No Vision | No Change Control | Actions and Decisions without recognizing Outsourcing consequences

Still, other management styles focus on expenses, only. This is a very shortsighted approach that can have substantial consequences and even jeopardize the survivability of the company. Beginning in the early 1990s, many corporations selected that option solely based on cost savings.  Often times those “savings” evaporated, in context of poor service,  poorly educated support staff, service provider’s  unrealistic service expectations, cultural and language differences that also hindered business and organizational needs. For the past 5-10 years, those poorly thought out decisions have have been reversed and aligned to marketplace needs.

Sustainability & Quality Vision | Continuous Improvement | Future Sustainability & Quality Enterprise

If your Leadership style is based on facts and broadly views all costs in your organization landscape, then focusing on how to deliver products and services in an efficient manner will reap short-term gains and lay the foundation for long-term efficiencies. Here are some potential changes in behavior:

  1.  Inception & Evolution: This is the period when an idea is transformed into business.
  2.  Congeal Phase: This phase is the “critical mass” of the organizational when issues become recognized. .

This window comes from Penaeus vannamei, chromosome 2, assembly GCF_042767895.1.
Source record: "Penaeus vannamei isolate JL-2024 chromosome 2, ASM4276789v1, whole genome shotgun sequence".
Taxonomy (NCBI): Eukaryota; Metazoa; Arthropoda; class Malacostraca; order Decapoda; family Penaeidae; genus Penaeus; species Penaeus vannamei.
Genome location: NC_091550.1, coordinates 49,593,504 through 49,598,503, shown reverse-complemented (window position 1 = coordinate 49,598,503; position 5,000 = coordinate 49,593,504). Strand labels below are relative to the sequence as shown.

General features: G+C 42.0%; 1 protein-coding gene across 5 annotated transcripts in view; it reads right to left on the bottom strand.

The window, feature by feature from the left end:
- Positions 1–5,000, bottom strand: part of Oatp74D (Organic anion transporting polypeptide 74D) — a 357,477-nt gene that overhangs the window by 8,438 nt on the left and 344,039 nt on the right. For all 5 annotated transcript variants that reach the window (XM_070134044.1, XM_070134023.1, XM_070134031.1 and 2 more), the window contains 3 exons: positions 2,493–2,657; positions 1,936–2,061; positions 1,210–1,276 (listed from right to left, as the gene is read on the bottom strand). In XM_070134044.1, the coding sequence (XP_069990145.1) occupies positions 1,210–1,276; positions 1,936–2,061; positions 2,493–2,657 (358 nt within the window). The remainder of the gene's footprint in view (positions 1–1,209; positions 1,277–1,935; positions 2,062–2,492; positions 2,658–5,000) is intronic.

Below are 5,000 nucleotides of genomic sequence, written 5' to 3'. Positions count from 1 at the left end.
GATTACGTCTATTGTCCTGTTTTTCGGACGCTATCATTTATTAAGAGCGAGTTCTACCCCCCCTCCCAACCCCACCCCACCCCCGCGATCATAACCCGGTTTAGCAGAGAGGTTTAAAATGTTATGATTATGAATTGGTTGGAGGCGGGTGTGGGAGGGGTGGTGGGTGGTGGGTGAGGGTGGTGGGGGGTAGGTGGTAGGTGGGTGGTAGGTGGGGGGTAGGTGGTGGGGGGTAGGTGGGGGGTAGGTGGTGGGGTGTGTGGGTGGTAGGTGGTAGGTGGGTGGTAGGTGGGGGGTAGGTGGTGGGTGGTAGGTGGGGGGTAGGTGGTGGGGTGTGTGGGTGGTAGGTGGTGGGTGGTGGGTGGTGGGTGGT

3.  External & Internal Transformation: External leadership who bring new methodologies and enterprise planning to the business can visualize end-to-end organizational improvements, from Suppliers to Customers,  provide strategies that sensitive to the environment, enrich brand image, engage with the business community and reap tangible benefits.
  4.  Differentiation Phase: Promoting products and services that are unique and possess intrinsic values for your Customers are significant in attracting “niche” markets.
  5.  Innovation: Innovation is assembled from creativity, ideas, strategies, processes, and most important the right human elements and a spirit of entrepreneurship. Innovation can be applied to your existing business environment to increase customer satisfaction, increase profitability, decrease waste and become more in tune with the marketplace.